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Girlhood (2014)

Bande de filles (original title)
Unrated | | Drama | 22 October 2014 (France)
1:38 | Trailer

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A girl with few real prospects joins a gang, reinventing herself and gaining a sense of self confidence in the process. However, she soon finds that this new life does not necessarily make her any happier.


Céline Sciamma


Céline Sciamma (screenplay)
11 wins & 21 nominations. See more awards »



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Cast overview, first billed only:
Karidja Touré ... Marieme, alias Vic
Assa Sylla Assa Sylla ... Lady
Lindsay Karamoh Lindsay Karamoh ... Adiatou
Mariétou Touré Mariétou Touré ... Fily (as Marietou Toure)
Idrissa Diabaté Idrissa Diabaté ... Ismaël
Simina Soumaré Simina Soumaré ... Bébé
Dielika Coulibaly Dielika Coulibaly ... Monica
Cyril Mendy Cyril Mendy ... Djibril
Djibril Gueye Djibril Gueye ... Abou
Binta Diop Binta Diop ... Asma
Chance N'Guessan Chance N'Guessan ... Mini
Rabah Nait Oufella ... Kader
Damien Chapelle ... Cédric
Nina Melo Nina Melo ... Caidy
Elyes Sabyani Elyes Sabyani ... Abdel


Oppressed by her family setting, dead-end school prospects and the boys law in the neighborhood, Marieme starts a new life after meeting a group of 3 free-spirited girls. She changes her name, her dress code, and quits school to be accepted in the gang, hoping that this will be a way to freedom. Written by Directors' Fortnight

Plot Summary | Add Synopsis


You don't have the full story. Until you know hers.




Unrated | See all certifications »

Parents Guide:

View content advisory »






Release Date:

22 October 2014 (France) See more »

Also Known As:

Girlhood See more »

Company Credits

Show more on IMDbPro »

Technical Specs


Sound Mix:

Dolby Digital



Aspect Ratio:

2.35 : 1
See full technical specs »

Did You Know?


Actresses were scouted on the streets for the film. See more »


At the very beginning of the movie, the running girl of the red team wearing number 6 is someone else than our main actress Mariam who appears later wearing number 6 as well. We can see her face clearly once she takes of her helmet when the match is over. See more »


Features FIFA 13 (2012) See more »


Sky Lights Up
Written by Greg Hatwell, Marc Lane
editions KPM Music - K Musik
See more »

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User Reviews

Likely to be one of the year's best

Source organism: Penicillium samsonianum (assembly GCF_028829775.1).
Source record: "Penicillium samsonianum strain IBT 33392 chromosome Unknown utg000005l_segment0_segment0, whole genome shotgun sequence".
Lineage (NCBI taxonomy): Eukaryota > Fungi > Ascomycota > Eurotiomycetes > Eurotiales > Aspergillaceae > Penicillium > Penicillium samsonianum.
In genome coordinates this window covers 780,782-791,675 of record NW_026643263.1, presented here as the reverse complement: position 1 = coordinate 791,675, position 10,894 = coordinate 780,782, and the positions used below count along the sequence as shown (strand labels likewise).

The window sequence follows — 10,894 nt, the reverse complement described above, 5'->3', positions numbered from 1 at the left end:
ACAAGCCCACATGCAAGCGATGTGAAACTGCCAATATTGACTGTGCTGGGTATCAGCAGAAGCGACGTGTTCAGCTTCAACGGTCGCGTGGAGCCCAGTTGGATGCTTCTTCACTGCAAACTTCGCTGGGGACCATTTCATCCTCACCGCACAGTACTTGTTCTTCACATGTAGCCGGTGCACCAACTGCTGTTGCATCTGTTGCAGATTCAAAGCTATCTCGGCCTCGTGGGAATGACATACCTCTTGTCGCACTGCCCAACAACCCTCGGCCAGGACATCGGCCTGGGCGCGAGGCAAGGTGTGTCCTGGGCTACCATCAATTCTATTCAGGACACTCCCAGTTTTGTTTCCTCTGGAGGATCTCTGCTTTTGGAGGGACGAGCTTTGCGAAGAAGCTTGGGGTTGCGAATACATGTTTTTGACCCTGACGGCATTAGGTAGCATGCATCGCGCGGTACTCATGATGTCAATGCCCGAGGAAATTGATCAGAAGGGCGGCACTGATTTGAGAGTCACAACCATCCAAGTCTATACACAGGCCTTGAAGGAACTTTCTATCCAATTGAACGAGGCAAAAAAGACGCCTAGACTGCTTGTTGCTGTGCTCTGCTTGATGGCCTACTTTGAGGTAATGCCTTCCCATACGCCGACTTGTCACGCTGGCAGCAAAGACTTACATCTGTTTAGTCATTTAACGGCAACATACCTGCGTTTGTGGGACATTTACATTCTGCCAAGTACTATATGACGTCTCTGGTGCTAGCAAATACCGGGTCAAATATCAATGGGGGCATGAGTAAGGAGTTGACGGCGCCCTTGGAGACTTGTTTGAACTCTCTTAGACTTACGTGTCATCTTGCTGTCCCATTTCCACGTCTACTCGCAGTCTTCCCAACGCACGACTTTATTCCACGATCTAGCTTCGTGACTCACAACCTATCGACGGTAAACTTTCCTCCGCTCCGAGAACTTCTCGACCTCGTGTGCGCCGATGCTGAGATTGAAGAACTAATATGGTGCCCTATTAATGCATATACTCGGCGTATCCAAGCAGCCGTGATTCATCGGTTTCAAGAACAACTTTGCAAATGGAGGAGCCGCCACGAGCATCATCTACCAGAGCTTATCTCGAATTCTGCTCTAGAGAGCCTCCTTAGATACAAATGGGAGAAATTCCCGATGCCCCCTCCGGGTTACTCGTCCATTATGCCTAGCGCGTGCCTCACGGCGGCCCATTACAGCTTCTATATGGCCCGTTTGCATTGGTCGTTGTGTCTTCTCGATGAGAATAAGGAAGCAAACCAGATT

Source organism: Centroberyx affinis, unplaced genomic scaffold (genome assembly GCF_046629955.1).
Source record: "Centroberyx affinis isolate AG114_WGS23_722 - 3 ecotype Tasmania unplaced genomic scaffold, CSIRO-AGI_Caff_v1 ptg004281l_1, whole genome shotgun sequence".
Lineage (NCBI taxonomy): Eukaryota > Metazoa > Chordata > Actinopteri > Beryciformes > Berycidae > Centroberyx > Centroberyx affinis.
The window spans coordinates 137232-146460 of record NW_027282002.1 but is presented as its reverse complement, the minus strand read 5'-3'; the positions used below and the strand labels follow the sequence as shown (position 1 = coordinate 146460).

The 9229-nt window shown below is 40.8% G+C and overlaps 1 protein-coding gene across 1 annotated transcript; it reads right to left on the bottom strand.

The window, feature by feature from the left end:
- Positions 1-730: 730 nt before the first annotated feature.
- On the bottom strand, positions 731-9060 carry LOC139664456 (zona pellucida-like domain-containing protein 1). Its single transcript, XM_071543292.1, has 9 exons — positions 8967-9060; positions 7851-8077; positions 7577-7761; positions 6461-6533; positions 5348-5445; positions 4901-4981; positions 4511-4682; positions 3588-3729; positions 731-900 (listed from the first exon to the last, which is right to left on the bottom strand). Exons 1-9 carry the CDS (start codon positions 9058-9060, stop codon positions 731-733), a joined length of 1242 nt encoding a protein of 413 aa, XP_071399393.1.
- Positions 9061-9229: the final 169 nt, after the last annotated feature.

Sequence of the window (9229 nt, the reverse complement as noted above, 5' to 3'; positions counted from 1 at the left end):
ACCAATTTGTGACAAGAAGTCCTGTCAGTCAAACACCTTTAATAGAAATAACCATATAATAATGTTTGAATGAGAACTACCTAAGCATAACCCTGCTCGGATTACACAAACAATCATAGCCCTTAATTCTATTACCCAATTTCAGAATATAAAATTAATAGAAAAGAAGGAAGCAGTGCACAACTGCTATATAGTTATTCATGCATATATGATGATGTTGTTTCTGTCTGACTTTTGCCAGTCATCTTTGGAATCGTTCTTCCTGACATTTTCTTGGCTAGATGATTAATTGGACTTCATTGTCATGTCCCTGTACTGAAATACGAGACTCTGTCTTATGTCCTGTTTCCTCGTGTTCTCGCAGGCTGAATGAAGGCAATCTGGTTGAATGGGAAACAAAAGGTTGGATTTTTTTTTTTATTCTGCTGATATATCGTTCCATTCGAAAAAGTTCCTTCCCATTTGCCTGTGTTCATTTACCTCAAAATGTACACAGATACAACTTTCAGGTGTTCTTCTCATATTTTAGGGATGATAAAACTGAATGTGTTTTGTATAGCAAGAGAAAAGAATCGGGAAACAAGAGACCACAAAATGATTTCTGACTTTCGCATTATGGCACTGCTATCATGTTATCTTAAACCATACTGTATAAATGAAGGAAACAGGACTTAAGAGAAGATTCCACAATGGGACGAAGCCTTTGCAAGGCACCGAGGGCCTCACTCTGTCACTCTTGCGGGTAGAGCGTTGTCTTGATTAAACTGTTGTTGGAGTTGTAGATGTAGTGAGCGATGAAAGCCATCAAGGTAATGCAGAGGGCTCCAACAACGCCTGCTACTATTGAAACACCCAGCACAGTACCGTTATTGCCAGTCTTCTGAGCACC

14 June 2015 | by jjustinjaegerSee all my reviews

I like films like this one. They have purpose, relevance, and seek to connect us with lives we have not lived but can empathize with.

It's easy to see these characters as punks until it becomes difficult to. Writer/director Céline Sciamma makes no effort to judge the actions of the characters and thereby gracefully detaches her ego from the story. This makes for a film watching experience that is more absorption than hard analysis and intellectualization of this protagonist's life. This does not make it any less a provocative work, but allows for understanding we would not get otherwise, as with a camera less subtle.

Yes, it's a coming of age film, but without the climactic moment when the character comes- of-age (whatever that means). Instead the film is about comings and goings of identity and security, and why a person would seek these things.

It's socially relevant in the way it poses the character's environment and socioeconomic influences as factors to her motivations. We get a true sense of her circumstance. It explores low income, predominantly black areas of society untouched by most films. The attention it gives to people of this circumstance and the understanding it promotes is certainly a means to social change if only these sorts of films could reach more people.

Much attention is payed to bodies, skin, and faces, which the lighting often compliments. This is the source of the film's power rather than extraneous camera movement. The fascination here is intriguing as it's not out of lust but… well maybe it's just about the fascination. We are sensitive towards our physiques and appearances, and the camera shares this, only the bodies it shows are not just the characters' bodies but the actors' bodies. Bodies are a source for both power and insecurity to the characters. I don't feel the need to analyze this, only to comment, so I won't say any more.

While Girlhood won't be in everyone's movie watching range, it's definitely worth seeking out if you're inclined.

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